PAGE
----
December 21, 2014

Special Geeta Jayanti Satsang Held at Anupam & Viyjanta Ghose Residence

Children’s Program Highlights:
Idhika Turya - शान्ति कैसे प्राप्त हो ।
Praket Ehimay - Sudama and Krishna

Moti Aunty’s Pravachan

Significance of Gita Jayanti:
Recently Geeta Jayanti was celebrated with great pomp and show at the Red Fort in new Delhi, India. There is also currently a proposal to make Gita as the national book. Bhagavad Gita literally means the “song of the divine”. It was on the Hindu calendar date of Aghan (also known as MargSheersha)-Shukla Ekadashi (Nov-Dec/Waxing
phase of moon/11th day) when Krishna delivered the Bhagavad Gita to Arjun.

‘Marg-Sheersha’ literally means the road – head. The month therefore represents the best route to God. In chapter 10, when Krishna explains his presence amongst the various things in this material world, he exclaims that within the months, he is present as the month of MargSheersha.

Vedas are said to be the essence of all Shlokas and mantras. The essence of Vedas is said to have been captured in the Upanishads. The essence of the Upanishads is further summarized in the Gita. Gita is the only scripture within the Sanatan Dharma which has a ‘jayanti’ in its own right.

On Moksha (liberation): There are 24 Ekadashi’s in the calendar year and each Ekadashi has a special name and significance. The Ekadashi day when Bhagavad Gita was delivered is known as the ‘Mokshada’ Ekadashi which means the Ekadashi which leads to liberation (moksha). The word ‘Moksha’ comes from the union of the two syllables “mu’ + ‘ksha’ which again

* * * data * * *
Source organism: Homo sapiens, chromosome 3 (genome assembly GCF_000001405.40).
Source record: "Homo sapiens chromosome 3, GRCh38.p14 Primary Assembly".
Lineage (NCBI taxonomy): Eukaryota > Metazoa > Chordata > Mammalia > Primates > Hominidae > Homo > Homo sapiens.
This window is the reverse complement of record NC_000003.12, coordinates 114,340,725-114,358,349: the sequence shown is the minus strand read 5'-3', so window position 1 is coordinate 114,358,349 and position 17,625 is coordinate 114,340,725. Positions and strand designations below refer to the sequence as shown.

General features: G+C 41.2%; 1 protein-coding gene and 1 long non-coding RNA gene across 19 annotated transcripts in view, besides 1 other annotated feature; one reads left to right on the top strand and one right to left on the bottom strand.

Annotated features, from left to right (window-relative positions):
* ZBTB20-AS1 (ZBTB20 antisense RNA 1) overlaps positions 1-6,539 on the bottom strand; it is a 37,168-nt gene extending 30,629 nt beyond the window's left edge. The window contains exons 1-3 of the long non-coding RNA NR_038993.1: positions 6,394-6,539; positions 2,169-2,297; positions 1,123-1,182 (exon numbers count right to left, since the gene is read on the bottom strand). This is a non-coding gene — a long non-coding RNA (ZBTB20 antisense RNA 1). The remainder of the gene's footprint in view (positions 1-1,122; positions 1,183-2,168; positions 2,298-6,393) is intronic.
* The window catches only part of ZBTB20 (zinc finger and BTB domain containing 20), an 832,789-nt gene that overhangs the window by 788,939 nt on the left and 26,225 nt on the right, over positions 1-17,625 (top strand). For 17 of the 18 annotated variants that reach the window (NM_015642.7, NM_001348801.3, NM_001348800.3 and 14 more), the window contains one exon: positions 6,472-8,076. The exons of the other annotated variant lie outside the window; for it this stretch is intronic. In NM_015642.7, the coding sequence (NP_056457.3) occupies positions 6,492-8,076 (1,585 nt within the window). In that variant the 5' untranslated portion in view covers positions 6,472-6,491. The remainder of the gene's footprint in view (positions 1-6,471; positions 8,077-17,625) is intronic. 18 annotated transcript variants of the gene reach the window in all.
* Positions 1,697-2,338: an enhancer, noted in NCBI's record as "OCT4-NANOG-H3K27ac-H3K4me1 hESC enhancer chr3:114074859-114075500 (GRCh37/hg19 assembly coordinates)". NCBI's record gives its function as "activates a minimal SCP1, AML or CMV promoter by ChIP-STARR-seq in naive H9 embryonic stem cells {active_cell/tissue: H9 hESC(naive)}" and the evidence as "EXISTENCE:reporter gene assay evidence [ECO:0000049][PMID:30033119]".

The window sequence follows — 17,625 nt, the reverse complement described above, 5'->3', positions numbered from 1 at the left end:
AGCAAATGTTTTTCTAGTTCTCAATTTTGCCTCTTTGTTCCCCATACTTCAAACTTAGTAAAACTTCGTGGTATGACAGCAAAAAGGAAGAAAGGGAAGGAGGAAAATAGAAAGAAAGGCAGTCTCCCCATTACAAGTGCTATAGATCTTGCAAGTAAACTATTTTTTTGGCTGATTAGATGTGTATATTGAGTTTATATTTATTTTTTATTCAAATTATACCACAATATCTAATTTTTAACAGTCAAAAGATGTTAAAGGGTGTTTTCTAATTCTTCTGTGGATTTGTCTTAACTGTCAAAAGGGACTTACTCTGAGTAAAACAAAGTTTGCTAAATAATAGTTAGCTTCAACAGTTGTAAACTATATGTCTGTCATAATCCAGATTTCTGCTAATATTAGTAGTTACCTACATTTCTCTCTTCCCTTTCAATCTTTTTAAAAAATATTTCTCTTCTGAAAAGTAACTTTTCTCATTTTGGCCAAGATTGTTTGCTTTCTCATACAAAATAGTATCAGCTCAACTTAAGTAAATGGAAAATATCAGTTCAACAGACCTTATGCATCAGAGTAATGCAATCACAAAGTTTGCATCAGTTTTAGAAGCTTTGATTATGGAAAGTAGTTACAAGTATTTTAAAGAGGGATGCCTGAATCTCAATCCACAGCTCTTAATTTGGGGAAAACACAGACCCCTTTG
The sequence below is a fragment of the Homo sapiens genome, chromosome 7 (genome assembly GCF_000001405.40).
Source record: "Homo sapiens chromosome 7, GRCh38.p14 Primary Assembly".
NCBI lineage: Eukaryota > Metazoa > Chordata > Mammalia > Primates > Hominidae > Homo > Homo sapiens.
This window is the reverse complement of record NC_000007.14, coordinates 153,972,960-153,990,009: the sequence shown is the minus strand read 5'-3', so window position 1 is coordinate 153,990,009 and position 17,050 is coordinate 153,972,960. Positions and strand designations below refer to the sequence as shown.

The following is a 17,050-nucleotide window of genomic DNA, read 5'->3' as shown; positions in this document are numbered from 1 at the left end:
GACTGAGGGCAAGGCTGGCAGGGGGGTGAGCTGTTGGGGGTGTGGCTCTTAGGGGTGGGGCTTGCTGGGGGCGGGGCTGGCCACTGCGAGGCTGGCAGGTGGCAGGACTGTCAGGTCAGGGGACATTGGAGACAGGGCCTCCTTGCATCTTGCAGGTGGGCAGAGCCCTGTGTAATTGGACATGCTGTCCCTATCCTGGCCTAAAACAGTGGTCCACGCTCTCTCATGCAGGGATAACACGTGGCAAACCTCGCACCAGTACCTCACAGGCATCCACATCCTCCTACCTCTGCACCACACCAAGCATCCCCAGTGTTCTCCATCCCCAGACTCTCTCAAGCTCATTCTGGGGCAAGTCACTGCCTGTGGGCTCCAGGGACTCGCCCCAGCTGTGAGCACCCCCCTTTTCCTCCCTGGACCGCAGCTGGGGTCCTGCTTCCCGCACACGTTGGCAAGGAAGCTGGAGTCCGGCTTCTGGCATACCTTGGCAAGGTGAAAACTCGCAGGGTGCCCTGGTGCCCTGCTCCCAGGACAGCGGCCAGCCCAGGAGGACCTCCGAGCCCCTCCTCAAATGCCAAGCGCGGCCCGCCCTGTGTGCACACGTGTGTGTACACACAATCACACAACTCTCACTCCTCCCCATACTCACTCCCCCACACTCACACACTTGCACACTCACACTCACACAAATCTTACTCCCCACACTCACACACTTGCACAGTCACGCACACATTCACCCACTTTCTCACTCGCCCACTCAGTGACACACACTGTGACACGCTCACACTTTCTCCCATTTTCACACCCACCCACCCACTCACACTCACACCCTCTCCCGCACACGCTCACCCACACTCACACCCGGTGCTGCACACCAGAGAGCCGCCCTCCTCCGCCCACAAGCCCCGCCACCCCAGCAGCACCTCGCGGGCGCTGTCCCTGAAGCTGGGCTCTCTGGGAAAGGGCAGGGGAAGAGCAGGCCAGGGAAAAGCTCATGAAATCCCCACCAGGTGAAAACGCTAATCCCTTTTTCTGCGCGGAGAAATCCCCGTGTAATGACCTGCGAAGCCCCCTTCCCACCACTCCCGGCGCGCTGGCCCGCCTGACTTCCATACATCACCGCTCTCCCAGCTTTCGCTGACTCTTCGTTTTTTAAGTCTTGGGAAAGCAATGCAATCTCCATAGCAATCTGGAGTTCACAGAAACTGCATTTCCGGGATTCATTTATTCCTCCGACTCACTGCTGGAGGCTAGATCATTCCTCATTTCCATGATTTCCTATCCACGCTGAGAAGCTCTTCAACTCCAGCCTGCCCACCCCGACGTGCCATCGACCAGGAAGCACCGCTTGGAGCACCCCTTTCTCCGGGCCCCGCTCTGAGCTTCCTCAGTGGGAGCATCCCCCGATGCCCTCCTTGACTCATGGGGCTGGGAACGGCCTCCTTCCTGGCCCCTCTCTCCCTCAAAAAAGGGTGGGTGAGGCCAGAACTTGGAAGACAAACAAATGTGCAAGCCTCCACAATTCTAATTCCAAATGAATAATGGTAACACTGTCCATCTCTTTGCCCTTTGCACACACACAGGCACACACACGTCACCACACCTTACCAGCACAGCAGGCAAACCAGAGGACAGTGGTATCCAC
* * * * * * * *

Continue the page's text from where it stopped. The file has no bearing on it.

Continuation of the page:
respectively mean the ‘attachment’ and the ‘destruction of ‘. Therefore ‘moksha’ literally means the destruction of all attachments.

On Moha (attachments): Arjun’s personality though very admirable lacked on two accounts. He was overconfident and also he thought that there was no one more intelligent than him.   When Arjun expresses dhaartaraashtrasya Durbuddhe Yuddhe Priya Chikirshavah I want to take a Closer look at those Warriors who have Gathered here in this Battle as well wishers of that Demonic Minded Son of Dhritarashtra (Chapter 1, text 23), Krishna steers the chariot to the middle of the battlefield where Bheeshma and Drona were in the clear line of sight of Arjun.  Krishna does this, because Bheeshma and Drona were the two people whom Arjun respected the most and looking at them, Arjun would certainly struggle with his attachments towards them. This inner struggle of Arjun becomes the foundation of Krishna delivering Gita to the entire mankind. Later Arjun says “>nashto mohah smritir labdha” (Chp 18/Text 73). Arjun tells Sri Krishna that he had forgotten the reason why he came to the battlefield in the first place, but is grateful to Sri Krishna for reminding him of his duties which need to be done without attachments. Chapter 18 is therefore also called the ‘Moksha-Sanyas’ yoga.

Ramayan also quotes the evils of moha ‘Moha Sakal Vyadhin kar mula’ (Attachments are the root of all worries) and ‘Moha Sakal Vyadhinkar Mula’ (All-sakal afflictions-vyadhin arise from Moh). If one is able to let go of the ‘Me’, ‘mine’ and ‘I’, all troubles will settle down on their own. It is our decision to partake in the joys and sorrows of the mind.